How Playing iPhone Games Affects Your Kid Later In Life

Everyone's done it before. When your kid is getting antsy at the grocery store or starts fussing in the drive-thru lane, you've probably tossed them your iPhone and told them to play a game — it's harmless enough. But with more kids getting their own cell phones to call, text, and play games with, their daily screen time has risen sharply, too. To figure out the side effects of this shift, the medical community has been researching the upsides and downsides of how playing iPhone games affects your kid later in life.

When I was a kid back in the ancient '90s, I shared a single landline with my parents and two siblings. Fast forward to today, the Kaiser Family Foundation reported that 66 percent of all 8 to 18-year-olds own cell phones, and most of these kids aren't using their phones to call up their friends. Instead, their screen time includes a mix of texting, social media, TV shows and movies, and gaming, according to the American Academy of Pediatrics (AAP).

Despite what your mother-in-law might tell you, media usage does indeed have its upsides, especially when it comes to smartphone games. "Gaming is a wonderful social activity, allowing kids to engage in a form of fantasy play," relayed pediatrician Natasha Burgert on her medical website. "Manipulating interactive media is going to be a critical skill for our kids to learn, and gaming is a fun way to practice." Certain games can also teach important skills — like improving vocabulary, mastering multiplication, or even promoting racial and ethnic tolerance — but there are negative effects you should consider as well.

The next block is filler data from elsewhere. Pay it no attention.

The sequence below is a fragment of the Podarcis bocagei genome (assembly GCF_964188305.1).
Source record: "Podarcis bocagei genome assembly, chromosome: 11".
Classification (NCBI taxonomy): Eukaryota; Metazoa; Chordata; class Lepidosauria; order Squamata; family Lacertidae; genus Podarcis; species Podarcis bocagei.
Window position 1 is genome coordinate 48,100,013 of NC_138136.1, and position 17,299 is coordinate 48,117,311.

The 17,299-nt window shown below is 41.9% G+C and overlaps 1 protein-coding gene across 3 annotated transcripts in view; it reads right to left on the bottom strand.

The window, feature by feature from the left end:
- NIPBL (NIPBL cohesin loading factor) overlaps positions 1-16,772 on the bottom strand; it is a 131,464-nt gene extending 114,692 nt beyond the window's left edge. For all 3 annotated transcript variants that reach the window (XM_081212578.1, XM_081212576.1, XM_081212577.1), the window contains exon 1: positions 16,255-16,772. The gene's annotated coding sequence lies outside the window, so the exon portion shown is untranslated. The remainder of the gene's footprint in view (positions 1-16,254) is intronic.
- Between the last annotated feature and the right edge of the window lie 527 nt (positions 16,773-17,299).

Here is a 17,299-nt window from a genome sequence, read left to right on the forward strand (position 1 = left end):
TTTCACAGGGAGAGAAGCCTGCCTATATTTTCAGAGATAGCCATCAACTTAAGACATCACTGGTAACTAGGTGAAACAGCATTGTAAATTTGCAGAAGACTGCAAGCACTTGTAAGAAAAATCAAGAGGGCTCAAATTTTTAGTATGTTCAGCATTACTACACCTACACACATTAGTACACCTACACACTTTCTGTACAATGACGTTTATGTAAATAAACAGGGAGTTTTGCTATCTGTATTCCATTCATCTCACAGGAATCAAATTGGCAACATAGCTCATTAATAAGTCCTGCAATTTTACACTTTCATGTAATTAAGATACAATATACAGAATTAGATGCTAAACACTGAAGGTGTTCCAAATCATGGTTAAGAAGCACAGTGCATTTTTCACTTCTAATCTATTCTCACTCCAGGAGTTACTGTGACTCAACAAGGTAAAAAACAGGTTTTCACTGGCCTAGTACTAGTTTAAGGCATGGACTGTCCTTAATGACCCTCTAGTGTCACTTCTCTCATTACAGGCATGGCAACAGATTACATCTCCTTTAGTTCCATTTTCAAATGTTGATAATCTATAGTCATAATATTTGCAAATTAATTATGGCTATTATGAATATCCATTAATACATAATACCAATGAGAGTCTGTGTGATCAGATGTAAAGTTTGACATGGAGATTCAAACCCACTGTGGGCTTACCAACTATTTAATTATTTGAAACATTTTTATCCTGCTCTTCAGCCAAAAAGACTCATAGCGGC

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The downsides of iPhone games usually stem from two factors — too much screen time and too little adult supervision. Kids who are given unlimited and unrestricted media usage may consume hours of it per day. The AAP recently concluded that the average 8 to 10-year-old spends almost eight hours per day on various forms of media, and a decent chunk of that time is dedicated to playing games on a computer, console player, and smartphone, which can take a toll. Excessive media usage and gaming can lead to lower grades at school and lower levels of contentment, noted the Kaiser Family Foundation. Some kids may struggle with obesity as well due to a sedentary lifestyle, and that can bring on serious health conditions when they become adults.

To minimize the negative effects of iPhone games, be sure to set time limits on how much your kid consumes daily. The AAP recommended cutting off media usage at two hours per day while Burgert suggested knocking that down to one hour. Along with setting time limits, consider supervising your child's gaming by steering them toward more educational choices — and maybe even playing with them. That way, you can carve out more family time and stealthily monitor what your kid is doing.

Smartphones aren't inherently good or bad, and neither are smartphone games. But with so many kids owning cell phones at younger ages, parents have to be vigilant about what games our children and teens are playing. While it can be exhausting to constantly monitor screen time and supervise what apps your children are downloading, your rules will set healthy boundaries — and one day your kids will thank you for it.